A Pacific Northwest-based bakery chain will no longer be privately owned by family and longtime employees.
Instead, Grand Central Bakery announced it would create a “perpetual purpose trust,” a new type of corporate structure that vests shares in a company not in individual owners but in a mission. Under this structure, company officials said, the bakery will aim to uphold principles, not profit.
Grand Central will complete the transition this summer, during which it will become one of the few U.S. companies to be owned by a perpetual trust, the bakery said in a news release. For employees, ownership of the trust “means knowing that the profits will stay with the business and that the company’s leadership commitment to fair compensation and strong benefits will remain a priority,” he said. said the company.
“We wanted to plan for the future and protect the company that we have all worked so hard for,” Grand Central CEO Claire Randall said in a statement on Tuesday. “Day to day, this means things will stay the same for customers and employees and we will continue to be independent and part of the community.”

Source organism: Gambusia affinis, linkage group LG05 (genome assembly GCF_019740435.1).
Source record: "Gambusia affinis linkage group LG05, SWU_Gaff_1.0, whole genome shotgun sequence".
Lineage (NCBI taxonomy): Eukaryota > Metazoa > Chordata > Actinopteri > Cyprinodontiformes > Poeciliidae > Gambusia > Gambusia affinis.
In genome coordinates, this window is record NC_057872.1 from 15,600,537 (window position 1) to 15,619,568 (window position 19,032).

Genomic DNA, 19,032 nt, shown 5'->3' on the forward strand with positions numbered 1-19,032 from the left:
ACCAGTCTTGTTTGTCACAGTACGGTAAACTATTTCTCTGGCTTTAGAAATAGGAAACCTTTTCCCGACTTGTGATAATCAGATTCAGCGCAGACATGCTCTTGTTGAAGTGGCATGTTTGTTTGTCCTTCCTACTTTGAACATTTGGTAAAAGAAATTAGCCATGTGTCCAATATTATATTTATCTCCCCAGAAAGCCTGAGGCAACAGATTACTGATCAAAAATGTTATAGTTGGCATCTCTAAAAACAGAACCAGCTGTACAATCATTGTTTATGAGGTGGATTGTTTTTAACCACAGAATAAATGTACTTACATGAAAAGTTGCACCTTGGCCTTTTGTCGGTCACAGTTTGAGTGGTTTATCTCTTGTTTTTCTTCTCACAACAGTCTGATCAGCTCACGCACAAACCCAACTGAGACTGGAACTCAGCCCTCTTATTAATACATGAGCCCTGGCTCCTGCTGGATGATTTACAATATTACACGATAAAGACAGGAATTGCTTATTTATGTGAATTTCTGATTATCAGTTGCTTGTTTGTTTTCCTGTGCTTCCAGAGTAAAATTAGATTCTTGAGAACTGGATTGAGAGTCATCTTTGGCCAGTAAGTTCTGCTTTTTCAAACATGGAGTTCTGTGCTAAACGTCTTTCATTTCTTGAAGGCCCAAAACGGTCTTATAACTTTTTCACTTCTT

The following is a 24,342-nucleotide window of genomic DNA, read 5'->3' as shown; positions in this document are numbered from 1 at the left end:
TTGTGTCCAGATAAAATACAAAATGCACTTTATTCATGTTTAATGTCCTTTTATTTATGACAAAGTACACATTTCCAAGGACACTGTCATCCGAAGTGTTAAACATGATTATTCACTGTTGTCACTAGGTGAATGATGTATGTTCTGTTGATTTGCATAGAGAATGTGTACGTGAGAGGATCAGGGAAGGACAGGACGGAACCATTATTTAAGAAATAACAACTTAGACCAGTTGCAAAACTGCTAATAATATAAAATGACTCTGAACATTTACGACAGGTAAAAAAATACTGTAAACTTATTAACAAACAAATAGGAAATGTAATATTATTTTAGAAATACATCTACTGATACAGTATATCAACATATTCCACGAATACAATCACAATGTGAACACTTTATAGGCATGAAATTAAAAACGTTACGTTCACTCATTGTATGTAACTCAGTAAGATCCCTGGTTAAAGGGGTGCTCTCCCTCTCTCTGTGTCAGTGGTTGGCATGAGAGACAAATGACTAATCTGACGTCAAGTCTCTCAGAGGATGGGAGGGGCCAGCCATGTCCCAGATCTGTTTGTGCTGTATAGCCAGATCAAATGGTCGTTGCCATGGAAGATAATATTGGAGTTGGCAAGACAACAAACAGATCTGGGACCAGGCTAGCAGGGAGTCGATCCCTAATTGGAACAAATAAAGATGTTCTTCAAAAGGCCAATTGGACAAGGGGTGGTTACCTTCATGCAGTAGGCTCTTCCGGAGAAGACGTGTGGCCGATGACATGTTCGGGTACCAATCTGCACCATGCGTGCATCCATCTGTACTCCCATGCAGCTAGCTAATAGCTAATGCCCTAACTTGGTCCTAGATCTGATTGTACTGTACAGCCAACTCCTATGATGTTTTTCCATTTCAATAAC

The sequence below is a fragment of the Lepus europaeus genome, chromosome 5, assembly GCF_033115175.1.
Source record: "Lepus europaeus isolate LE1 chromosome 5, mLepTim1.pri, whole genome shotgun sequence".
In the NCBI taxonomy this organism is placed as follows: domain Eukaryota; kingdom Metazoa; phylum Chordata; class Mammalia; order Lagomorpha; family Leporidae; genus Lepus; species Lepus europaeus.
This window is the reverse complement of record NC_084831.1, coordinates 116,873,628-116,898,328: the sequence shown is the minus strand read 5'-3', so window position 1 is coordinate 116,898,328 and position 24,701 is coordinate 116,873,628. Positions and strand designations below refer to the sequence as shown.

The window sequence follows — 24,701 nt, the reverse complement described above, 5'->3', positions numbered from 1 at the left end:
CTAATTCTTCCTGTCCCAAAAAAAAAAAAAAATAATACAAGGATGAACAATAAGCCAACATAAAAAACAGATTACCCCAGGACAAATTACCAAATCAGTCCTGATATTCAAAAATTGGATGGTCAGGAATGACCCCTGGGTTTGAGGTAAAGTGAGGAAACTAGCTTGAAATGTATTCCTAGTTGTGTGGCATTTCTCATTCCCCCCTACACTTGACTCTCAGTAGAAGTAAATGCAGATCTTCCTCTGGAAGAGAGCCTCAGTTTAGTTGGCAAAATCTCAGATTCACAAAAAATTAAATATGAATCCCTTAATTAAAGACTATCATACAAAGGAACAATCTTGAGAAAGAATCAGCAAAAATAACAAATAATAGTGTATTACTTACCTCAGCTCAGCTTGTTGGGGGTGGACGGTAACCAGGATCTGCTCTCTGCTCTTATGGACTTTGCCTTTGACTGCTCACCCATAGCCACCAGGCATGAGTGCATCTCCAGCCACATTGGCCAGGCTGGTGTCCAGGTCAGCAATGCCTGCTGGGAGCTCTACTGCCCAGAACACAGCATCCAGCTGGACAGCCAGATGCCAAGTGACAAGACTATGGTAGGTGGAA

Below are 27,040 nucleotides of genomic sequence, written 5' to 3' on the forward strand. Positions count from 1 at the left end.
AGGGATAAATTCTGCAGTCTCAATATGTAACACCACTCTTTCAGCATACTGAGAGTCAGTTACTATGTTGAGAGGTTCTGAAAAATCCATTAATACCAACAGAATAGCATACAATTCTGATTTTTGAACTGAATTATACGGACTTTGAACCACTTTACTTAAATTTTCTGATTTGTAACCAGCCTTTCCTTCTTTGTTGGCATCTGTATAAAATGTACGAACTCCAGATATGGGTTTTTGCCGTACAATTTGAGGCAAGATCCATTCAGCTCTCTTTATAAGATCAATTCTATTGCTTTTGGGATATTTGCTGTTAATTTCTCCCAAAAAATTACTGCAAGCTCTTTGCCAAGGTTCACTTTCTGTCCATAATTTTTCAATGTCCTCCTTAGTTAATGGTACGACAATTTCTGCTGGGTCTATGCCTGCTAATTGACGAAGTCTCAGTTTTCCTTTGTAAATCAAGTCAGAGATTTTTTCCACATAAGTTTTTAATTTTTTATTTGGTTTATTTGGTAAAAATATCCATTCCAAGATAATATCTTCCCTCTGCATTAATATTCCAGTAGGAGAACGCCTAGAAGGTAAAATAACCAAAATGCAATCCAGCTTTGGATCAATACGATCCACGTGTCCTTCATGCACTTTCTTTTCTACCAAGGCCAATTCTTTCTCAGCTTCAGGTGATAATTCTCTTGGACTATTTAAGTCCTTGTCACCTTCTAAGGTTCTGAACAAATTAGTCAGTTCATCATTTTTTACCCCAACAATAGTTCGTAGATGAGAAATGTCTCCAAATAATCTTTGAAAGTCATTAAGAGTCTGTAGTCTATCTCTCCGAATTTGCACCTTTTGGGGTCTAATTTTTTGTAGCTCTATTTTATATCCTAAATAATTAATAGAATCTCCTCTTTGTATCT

First known simply as The Bakery, Grand Central was founded in 1972 by Gwyneth Bassetti in Seattle. The company has approximately 370 employees. Today, the company has 11 cafes, wholesale bakeries in the Portland and Seattle areas, and sells its baked goods at dozens of retailers in the Pacific Northwest.
The company said a perpetual trust also provides a “succession plan in a way that preserves the company’s culture, values and mission.” A seven-person independent board will oversee the trust and work with the CEO to “set direction, policies and parameters to guide operations and decision-making,” the bakery said.
Only five states — Delaware, New Hampshire, Maine, Oregon and Wyoming — have trust laws that allow perpetual trusts, according to Foundation Purpose, a non-profit organization launched in 2017 with the aim of shifting the focus of capitalism from profit maximization and shareholder primacy to a larger goal. To do this, the foundation created a new subset of trusts that do not exist for the benefit of one person or family, but to fulfill a purpose.
Two other Oregon companies have adopted this new type of ownership. Based on Eugene Company from organic farmingone of the nation’s largest independent organic distributors, changed ownership to a perpetual trust in 2018. Local Ocean Seafoods, a seafood market and restaurant in Newport, also announced plans to switch to a similar trust.